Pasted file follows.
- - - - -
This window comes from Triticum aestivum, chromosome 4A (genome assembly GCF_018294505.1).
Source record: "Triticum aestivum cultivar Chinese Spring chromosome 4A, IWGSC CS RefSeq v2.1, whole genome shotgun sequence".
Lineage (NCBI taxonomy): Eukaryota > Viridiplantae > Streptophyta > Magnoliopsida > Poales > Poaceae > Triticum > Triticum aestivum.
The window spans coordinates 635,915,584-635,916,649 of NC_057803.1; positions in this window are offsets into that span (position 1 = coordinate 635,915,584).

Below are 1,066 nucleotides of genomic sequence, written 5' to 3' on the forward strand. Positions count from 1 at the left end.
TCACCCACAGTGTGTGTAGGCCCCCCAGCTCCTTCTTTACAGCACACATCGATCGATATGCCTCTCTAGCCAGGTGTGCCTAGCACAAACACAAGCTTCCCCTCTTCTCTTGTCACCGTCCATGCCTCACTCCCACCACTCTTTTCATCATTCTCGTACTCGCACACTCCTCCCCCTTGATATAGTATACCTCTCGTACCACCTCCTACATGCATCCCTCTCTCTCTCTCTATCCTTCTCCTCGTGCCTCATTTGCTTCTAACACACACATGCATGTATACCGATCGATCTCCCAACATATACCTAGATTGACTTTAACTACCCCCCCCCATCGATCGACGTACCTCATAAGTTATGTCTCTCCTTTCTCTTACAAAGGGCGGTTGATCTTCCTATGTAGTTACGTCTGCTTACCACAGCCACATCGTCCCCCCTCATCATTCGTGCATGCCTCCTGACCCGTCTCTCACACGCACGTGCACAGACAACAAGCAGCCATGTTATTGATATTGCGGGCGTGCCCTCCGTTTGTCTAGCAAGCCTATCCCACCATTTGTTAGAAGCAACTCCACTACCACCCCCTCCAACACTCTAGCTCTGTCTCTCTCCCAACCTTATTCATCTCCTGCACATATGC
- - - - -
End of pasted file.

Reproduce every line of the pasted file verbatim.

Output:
This window comes from Triticum aestivum, chromosome 4A (genome assembly GCF_018294505.1).
Source record: "Triticum aestivum cultivar Chinese Spring chromosome 4A, IWGSC CS RefSeq v2.1, whole genome shotgun sequence".
Lineage (NCBI taxonomy): Eukaryota > Viridiplantae > Streptophyta > Magnoliopsida > Poales > Poaceae > Triticum > Triticum aestivum.
The window spans coordinates 635,915,584-635,916,649 of NC_057803.1; positions in this window are offsets into that span (position 1 = coordinate 635,915,584).

Below are 1,066 nucleotides of genomic sequence, written 5' to 3' on the forward strand. Positions count from 1 at the left end.
TCACCCACAGTGTGTGTAGGCCCCCCAGCTCCTTCTTTACAGCACACATCGATCGATATGCCTCTCTAGCCAGGTGTGCCTAGCACAAACACAAGCTTCCCCTCTTCTCTTGTCACCGTCCATGCCTCACTCCCACCACTCTTTTCATCATTCTCGTACTCGCACACTCCTCCCCCTTGATATAGTATACCTCTCGTACCACCTCCTACATGCATCCCTCTCTCTCTCTCTATCCTTCTCCTCGTGCCTCATTTGCTTCTAACACACACATGCATGTATACCGATCGATCTCCCAACATATACCTAGATTGACTTTAACTACCCCCCCCCATCGATCGACGTACCTCATAAGTTATGTCTCTCCTTTCTCTTACAAAGGGCGGTTGATCTTCCTATGTAGTTACGTCTGCTTACCACAGCCACATCGTCCCCCCTCATCATTCGTGCATGCCTCCTGACCCGTCTCTCACACGCACGTGCACAGACAACAAGCAGCCATGTTATTGATATTGCGGGCGTGCCCTCCGTTTGTCTAGCAAGCCTATCCCACCATTTGTTAGAAGCAACTCCACTACCACCCCCTCCAACACTCTAGCTCTGTCTCTCTCCCAACCTTATTCATCTCCTGCACATATGC